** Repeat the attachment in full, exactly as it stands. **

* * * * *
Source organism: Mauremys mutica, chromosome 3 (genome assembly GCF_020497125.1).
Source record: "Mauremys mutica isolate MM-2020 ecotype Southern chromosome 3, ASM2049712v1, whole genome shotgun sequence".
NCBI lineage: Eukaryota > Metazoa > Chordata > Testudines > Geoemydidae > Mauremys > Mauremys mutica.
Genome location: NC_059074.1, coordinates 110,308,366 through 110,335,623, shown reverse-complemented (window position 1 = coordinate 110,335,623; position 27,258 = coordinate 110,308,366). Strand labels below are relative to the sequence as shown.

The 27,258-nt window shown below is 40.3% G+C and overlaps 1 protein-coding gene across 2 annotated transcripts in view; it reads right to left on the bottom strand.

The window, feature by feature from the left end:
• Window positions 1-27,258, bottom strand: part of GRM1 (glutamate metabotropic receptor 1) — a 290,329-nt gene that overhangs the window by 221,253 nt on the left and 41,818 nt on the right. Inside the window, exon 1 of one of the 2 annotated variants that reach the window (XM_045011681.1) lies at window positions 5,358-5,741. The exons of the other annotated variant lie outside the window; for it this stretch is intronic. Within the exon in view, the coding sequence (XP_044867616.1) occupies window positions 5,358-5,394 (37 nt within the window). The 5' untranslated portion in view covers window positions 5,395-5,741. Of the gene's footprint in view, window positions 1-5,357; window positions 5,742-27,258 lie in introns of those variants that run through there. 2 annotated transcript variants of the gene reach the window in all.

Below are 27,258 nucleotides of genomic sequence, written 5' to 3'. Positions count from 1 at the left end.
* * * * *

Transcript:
Source organism: Mauremys mutica, chromosome 3 (genome assembly GCF_020497125.1).
Source record: "Mauremys mutica isolate MM-2020 ecotype Southern chromosome 3, ASM2049712v1, whole genome shotgun sequence".
NCBI lineage: Eukaryota > Metazoa > Chordata > Testudines > Geoemydidae > Mauremys > Mauremys mutica.
Genome location: NC_059074.1, coordinates 110,308,366 through 110,335,623, shown reverse-complemented (window position 1 = coordinate 110,335,623; position 27,258 = coordinate 110,308,366). Strand labels below are relative to the sequence as shown.

The 27,258-nt window shown below is 40.3% G+C and overlaps 1 protein-coding gene across 2 annotated transcripts in view; it reads right to left on the bottom strand.

The window, feature by feature from the left end:
• Window positions 1-27,258, bottom strand: part of GRM1 (glutamate metabotropic receptor 1) — a 290,329-nt gene that overhangs the window by 221,253 nt on the left and 41,818 nt on the right. Inside the window, exon 1 of one of the 2 annotated variants that reach the window (XM_045011681.1) lies at window positions 5,358-5,741. The exons of the other annotated variant lie outside the window; for it this stretch is intronic. Within the exon in view, the coding sequence (XP_044867616.1) occupies window positions 5,358-5,394 (37 nt within the window). The 5' untranslated portion in view covers window positions 5,395-5,741. Of the gene's footprint in view, window positions 1-5,357; window positions 5,742-27,258 lie in introns of those variants that run through there. 2 annotated transcript variants of the gene reach the window in all.

Below are 27,258 nucleotides of genomic sequence, written 5' to 3'. Positions count from 1 at the left end.